The officers were eager to announce one new policy that emerged from the meeting with Tillett.

“We’re going to set up a database with all the SROs. And an e-mail system where if things happen in one school it will be communicated to all SROs in all three areas, the Sheriff’s Office, Nags Head and Southern Shores,” Kole said.

The school system also pledged at the beginning of the next school year to hold a meeting with principals, administrators and SROs “to make sure we’re all on the same page and we share all information. The most important asset is the children, but we can’t do something about something if we don’t know about it,” Kole added.

Click the photo to learn more about the resource officers. (DCSO)

Another change at the start of the next school year will be to make sure every student and as many parents as possible have their SRO’s phone number.

“We will give out the number and introduce the officer at the first assembly in each school at the start of the year,” Doughtie said. “We will then go the first PTO meeting of the year and bring the SRO officer and do the same thing for the parents. Not only will they have the SRO’s business card, they’ll have mine as well,” he added.

Doughtie said some people tell him they don’t want to bother calling the sheriff, but he wanted to make sure parents know they can call him. “That’s part of the job; that’s what we’re here for,” he said.

For the future, Doughtie hopes to expand the SRO program to get feedback from non-SRO officers.

He referred to a program called Helping Hands in West Virginia. Under that program, if a student has something happen after school hours, such as a police call to his or her residence as a result of an altercation between the parents, the responding police officers will report immediately the details of the incident to the student’s SRO.

That way the SRO can inform faculty and staff that the student may or may not be present, or if present, dealing with issues from the incident between his parents. If Social Services was involved, that information will also be related.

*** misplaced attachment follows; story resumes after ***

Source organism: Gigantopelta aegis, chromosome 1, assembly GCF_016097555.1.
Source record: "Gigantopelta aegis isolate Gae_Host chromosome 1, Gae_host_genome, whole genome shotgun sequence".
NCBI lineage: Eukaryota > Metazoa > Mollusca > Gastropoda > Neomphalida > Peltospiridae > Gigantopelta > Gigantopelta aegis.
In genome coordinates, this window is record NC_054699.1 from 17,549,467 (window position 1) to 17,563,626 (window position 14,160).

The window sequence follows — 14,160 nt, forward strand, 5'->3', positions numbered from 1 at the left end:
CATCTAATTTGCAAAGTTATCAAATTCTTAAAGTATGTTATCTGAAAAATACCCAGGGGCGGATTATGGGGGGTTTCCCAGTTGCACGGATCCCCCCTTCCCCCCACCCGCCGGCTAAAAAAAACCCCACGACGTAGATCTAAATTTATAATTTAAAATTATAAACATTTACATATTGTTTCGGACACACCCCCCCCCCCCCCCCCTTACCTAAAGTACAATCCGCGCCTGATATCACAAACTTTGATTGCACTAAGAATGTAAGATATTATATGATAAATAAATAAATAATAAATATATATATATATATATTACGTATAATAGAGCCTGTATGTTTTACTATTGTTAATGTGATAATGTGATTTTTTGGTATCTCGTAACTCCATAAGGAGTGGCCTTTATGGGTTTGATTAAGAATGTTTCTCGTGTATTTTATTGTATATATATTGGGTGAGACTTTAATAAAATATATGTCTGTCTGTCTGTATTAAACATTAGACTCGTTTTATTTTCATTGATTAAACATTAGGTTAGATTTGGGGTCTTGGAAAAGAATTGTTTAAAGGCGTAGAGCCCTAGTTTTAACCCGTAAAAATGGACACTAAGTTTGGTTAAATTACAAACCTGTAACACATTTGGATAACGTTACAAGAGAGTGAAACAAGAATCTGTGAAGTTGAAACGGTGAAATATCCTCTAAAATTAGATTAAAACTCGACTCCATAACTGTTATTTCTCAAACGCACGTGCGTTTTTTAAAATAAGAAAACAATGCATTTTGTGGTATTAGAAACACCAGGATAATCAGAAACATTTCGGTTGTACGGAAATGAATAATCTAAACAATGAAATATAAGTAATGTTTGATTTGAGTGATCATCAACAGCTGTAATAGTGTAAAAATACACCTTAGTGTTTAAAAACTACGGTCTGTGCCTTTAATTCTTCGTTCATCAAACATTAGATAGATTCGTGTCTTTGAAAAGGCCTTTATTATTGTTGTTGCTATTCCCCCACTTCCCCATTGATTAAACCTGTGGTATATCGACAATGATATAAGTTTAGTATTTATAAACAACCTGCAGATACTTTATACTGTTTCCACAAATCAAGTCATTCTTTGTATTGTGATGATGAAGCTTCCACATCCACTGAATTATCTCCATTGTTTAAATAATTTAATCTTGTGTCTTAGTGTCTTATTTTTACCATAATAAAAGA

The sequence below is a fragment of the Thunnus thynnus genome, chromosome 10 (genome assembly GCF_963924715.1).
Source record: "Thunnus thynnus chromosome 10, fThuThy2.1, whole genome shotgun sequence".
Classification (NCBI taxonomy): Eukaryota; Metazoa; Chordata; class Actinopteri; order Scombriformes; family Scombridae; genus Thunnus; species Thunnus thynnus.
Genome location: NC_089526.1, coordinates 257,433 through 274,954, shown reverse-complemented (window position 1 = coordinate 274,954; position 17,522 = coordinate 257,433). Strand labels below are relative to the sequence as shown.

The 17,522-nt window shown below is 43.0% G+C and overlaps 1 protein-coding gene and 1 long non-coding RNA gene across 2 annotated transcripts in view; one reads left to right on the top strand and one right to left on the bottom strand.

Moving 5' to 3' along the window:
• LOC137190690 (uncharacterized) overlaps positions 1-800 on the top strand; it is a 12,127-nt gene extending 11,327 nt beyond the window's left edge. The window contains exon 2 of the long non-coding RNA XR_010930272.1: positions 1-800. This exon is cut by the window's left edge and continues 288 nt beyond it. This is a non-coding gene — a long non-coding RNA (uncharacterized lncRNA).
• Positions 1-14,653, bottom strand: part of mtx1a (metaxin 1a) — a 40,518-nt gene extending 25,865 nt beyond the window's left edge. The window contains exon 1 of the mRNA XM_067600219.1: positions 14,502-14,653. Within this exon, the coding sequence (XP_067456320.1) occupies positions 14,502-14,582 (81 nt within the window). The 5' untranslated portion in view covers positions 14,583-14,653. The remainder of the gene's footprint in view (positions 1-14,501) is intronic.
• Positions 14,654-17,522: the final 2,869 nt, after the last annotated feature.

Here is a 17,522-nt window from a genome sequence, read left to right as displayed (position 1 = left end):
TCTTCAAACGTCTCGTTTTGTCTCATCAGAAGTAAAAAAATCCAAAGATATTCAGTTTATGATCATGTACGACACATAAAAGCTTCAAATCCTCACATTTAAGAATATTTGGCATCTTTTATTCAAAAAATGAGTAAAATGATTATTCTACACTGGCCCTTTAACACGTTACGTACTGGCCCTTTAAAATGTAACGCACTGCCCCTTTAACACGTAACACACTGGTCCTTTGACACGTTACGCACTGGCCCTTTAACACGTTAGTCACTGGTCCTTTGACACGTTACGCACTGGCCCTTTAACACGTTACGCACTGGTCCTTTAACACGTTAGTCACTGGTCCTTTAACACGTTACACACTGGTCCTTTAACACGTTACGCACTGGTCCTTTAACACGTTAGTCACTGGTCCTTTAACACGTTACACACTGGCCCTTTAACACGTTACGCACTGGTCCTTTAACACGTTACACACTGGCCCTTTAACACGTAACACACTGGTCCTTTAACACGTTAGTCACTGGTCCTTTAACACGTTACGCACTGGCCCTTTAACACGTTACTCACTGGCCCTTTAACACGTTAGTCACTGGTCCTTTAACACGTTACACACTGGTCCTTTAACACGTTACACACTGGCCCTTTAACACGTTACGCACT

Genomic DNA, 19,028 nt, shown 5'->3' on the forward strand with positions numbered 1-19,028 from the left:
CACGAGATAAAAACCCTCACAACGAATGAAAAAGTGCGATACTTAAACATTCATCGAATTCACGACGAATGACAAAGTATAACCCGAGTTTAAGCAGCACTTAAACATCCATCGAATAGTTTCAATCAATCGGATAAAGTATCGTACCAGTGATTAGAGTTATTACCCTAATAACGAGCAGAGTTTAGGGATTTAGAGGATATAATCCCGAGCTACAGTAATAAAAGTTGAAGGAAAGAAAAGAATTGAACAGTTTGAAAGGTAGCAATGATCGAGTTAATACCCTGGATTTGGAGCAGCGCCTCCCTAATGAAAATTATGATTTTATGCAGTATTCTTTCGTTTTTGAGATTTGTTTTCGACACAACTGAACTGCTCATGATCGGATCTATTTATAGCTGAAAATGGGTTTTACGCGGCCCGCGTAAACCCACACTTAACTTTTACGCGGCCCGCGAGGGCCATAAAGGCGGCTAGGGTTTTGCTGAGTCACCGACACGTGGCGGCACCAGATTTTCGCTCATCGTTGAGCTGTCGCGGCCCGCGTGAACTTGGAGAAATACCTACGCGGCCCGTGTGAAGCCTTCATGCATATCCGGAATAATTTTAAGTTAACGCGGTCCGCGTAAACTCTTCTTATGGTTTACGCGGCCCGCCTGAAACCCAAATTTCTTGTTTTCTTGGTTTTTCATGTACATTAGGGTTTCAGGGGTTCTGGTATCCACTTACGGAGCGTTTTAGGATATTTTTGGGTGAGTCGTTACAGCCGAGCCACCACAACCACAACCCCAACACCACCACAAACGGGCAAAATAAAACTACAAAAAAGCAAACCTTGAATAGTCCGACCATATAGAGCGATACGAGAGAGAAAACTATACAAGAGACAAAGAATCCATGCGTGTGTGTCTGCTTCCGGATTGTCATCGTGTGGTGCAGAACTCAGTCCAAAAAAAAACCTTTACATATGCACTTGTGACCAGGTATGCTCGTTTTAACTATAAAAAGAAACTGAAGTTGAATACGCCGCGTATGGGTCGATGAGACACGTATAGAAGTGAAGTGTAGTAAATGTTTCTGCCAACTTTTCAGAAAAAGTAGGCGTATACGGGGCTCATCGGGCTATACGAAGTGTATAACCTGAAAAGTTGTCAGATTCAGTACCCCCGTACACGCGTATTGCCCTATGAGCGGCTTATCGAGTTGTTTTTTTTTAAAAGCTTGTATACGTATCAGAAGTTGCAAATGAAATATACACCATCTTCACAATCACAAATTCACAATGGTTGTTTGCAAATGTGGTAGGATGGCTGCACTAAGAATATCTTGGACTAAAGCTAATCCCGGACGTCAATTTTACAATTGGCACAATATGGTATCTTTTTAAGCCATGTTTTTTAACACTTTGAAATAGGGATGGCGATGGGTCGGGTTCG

Details are still being ironed out, with a planned pilot period next school year. The program will also bring back a long-lost term in school parlance, tracking truancy.

The program will involve Social Services as well as law enforcement and the SRO.


  • Right Hook

    Outstanding proactive approach to school safety! Commendable multi agency
    cooperation, focus and communication. We are a truly blessed community with exemplary leadership and resources. On behalf of our children, families and school staff: THANK YOU!

    Monday, Jun 4 @ 7:44 am
  • Weekend Worker

    What’s wrong with your school system if you need cops in it!!

    Thursday, Jun 7 @ 6:38 am
  • manteoer

    Weekend Worker: Nothing wrong, but a proactive approach which builds great community relations with the cops and the students.

    We have had them in most schools for over a decade and now in every school. When I was in school it was always nice to see a cop in a manner in which it was not the law enforcement officer, but rather a more community oriented position that was in the school to be mentor, role model, liaison to staff, friend to all and law enforcement officer at last resort.

    Thursday, Jun 7 @ 2:01 pm